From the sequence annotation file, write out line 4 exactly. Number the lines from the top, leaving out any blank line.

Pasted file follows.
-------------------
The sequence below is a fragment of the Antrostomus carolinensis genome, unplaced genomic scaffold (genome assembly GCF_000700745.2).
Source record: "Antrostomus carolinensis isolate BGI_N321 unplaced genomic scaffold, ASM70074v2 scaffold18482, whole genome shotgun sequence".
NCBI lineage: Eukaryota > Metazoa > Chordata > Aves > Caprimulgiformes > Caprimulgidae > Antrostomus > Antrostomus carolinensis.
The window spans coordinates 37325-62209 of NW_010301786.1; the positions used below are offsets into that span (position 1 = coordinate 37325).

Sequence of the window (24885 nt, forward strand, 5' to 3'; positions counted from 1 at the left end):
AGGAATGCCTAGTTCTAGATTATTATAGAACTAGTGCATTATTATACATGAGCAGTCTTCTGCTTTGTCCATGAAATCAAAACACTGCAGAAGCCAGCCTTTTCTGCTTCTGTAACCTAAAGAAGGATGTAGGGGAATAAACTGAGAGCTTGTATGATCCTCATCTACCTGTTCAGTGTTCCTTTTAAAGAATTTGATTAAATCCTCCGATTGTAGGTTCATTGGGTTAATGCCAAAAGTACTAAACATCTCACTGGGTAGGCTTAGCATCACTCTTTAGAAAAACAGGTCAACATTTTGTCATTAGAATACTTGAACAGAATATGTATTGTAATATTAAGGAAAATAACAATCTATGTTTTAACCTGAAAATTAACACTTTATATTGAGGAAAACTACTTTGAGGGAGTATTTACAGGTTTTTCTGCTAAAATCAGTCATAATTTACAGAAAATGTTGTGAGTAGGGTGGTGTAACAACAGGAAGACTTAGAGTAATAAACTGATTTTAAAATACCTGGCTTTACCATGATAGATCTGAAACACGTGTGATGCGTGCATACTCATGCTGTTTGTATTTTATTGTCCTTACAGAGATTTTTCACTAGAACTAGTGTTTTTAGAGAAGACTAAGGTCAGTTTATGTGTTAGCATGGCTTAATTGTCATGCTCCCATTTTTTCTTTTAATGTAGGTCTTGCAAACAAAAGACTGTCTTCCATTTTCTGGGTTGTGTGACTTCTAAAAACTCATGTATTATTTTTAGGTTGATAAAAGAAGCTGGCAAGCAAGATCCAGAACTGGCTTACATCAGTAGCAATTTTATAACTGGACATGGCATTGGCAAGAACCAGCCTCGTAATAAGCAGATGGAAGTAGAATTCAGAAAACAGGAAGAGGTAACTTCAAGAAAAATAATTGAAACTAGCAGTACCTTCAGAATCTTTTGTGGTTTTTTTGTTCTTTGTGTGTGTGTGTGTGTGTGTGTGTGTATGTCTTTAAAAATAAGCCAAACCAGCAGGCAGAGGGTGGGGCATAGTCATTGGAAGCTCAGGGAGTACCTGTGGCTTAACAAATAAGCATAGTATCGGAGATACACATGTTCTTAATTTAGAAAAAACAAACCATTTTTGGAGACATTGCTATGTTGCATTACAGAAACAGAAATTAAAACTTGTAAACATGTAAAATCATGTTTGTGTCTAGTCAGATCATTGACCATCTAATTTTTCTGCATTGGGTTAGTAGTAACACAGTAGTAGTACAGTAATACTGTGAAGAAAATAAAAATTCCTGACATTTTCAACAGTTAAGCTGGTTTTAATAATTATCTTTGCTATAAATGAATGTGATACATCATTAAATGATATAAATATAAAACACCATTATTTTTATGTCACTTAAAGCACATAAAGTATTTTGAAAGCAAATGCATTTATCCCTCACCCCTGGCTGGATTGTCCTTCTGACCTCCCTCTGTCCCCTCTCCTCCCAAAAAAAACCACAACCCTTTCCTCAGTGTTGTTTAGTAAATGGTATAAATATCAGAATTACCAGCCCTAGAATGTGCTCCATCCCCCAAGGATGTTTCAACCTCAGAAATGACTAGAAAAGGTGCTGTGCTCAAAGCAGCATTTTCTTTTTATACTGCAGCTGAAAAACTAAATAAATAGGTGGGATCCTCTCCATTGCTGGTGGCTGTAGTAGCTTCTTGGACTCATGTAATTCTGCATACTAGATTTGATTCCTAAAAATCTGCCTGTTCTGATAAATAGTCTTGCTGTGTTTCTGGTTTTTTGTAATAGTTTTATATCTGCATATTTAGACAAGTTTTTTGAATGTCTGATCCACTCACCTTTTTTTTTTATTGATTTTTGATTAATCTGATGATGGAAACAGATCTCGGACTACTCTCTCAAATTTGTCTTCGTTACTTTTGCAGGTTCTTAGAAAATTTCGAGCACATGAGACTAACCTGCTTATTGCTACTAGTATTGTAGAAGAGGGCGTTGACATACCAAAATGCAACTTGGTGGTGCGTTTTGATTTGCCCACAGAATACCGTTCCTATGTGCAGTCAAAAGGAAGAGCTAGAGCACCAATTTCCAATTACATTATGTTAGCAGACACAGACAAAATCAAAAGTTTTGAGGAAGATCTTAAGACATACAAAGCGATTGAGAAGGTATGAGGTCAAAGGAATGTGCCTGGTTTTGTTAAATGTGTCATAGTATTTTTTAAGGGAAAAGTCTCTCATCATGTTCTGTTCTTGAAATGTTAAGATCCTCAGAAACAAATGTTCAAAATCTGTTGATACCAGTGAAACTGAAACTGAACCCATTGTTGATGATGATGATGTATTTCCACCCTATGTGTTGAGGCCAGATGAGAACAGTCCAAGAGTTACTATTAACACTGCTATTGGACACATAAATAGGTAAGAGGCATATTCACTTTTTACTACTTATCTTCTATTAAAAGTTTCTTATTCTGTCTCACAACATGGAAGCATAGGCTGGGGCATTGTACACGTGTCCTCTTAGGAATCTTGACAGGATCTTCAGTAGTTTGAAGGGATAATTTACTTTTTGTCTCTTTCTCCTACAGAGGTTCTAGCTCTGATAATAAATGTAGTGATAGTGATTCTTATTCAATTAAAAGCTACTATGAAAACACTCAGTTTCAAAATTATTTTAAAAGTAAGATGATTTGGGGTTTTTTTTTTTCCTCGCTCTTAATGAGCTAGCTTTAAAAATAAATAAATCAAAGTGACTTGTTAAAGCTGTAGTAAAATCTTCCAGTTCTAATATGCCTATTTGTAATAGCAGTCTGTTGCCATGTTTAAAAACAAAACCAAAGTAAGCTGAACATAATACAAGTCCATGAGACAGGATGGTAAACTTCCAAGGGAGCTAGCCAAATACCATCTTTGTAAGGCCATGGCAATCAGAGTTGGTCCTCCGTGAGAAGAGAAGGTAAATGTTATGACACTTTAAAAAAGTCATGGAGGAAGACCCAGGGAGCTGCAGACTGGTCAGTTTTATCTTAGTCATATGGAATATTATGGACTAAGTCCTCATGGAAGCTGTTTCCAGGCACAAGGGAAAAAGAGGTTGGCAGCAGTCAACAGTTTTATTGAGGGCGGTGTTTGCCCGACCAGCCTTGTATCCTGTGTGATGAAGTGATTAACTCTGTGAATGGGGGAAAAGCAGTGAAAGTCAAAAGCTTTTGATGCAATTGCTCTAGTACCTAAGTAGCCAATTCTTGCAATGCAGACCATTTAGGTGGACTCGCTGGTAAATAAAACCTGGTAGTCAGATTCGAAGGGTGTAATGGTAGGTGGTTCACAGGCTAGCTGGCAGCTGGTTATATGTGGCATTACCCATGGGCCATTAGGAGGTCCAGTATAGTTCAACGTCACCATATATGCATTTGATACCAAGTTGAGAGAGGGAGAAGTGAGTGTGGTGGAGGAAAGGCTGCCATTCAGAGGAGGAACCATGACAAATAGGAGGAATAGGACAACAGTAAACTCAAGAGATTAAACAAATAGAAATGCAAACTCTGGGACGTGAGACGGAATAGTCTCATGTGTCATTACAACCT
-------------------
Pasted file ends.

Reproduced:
The window spans coordinates 37325-62209 of NW_010301786.1; the positions used below are offsets into that span (position 1 = coordinate 37325).